These example sentences are selected automatically from various online news sources to reflect current usage of the word 'chromosome.' Views expressed in the examples do not represent the opinion of Merriam-Webster or its editors. Send us feedback.

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First Known Use of chromosome

1889, in the meaning defined above

History and Etymology for chromosome

borrowed from German Chromosom, from chromo- chromo- + -som -some entry 3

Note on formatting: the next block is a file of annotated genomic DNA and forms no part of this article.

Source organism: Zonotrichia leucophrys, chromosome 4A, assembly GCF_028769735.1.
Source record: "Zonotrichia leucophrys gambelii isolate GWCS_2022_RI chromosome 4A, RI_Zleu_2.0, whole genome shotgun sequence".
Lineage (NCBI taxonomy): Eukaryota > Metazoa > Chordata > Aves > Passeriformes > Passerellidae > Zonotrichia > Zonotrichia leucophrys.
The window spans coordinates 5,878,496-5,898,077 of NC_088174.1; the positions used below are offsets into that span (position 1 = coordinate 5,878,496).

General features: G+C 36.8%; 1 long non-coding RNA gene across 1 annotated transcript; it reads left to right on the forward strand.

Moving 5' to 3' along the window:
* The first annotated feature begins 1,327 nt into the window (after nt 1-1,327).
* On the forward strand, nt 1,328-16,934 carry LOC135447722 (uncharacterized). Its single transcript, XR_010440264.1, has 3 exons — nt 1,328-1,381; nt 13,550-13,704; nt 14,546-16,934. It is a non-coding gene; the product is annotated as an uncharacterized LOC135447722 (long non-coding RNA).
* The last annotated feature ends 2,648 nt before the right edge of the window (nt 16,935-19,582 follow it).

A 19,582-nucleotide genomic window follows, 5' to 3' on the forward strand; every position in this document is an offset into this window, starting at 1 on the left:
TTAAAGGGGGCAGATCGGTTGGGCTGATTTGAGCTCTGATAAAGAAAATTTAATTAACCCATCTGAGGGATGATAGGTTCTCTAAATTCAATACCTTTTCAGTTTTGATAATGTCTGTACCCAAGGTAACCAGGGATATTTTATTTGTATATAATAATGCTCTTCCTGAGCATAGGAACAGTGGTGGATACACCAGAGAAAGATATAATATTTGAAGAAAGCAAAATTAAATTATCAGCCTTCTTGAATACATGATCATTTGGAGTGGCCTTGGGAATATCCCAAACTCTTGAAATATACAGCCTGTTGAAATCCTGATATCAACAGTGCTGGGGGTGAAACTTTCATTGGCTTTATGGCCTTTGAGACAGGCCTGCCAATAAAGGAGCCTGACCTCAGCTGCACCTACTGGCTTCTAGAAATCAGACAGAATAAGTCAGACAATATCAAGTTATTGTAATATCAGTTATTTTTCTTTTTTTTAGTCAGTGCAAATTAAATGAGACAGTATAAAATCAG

Note: The term Chromosom was first suggested by the German anatomist Heinrich Wilhelm Gottfried von Waldeyer-Hartz in "Ueber Karyokinese und ihre Beziehungen zu den Befruchtungsvorgängen," Archiv für mikroskopische Anatomie, Band 23 (1888), p. 27: "In ester Linier möchte ich mir jedoch den Vorschlag erlauben, diejenigen Dinge, welche soeben mit Boveri als 'chromatische Elemente' bezeichnet wurden, an denen sich einer der wichtigsten Akten der Karyokinese, die Flemming'sche Längsteilung vollzieht, mit einem besonderen terminus technicus 'Chromosomen' zu belegen. Der Name 'primäre Schleifen' passt nicht, da wir bei weitem nicht immer eine Schleifenform für diese Dinge haben. 'Chromatische Elemente' ist zu lang. Andererseits sind sie so wichtig, dass ein besonderer kürzerer Name wünschenswerth erscheint. Plattne… gebraucht den Ausdruck 'Karyosomen'; da dieser aber zu sehr an Kernkörperchen erinnert, dürfte eine andere Bezeichnung vorzuziehen sein. Ist die von mir vorgeschlagene praktisch verwendbar, so wird sie sich wohl einbürgern, sonst möge sie bald der Vergessenheit anheimfallen." ("In the first place I must allow myself to suggest a new technical term, 'chromosomes,' for those things which have been designated by Boveri 'chromatic elements,' at which one of the most important acts of karyokinesis, Flemming's longitudinal splitting, is carried out. The name 'primary loops' is not suitable, since it is by no means the case that these things always have the form of a loop. 'Chromatic elements' is too long. On the other hand, they are so important that a special shorter name seems desirable. Plattner uses the expression 'karyosomes,' but as this too readily brings to mind nucleoli, another name is to be preferred. If the name I propose is serviceable, it will become customary, otherwise it will soon pass into oblivion.")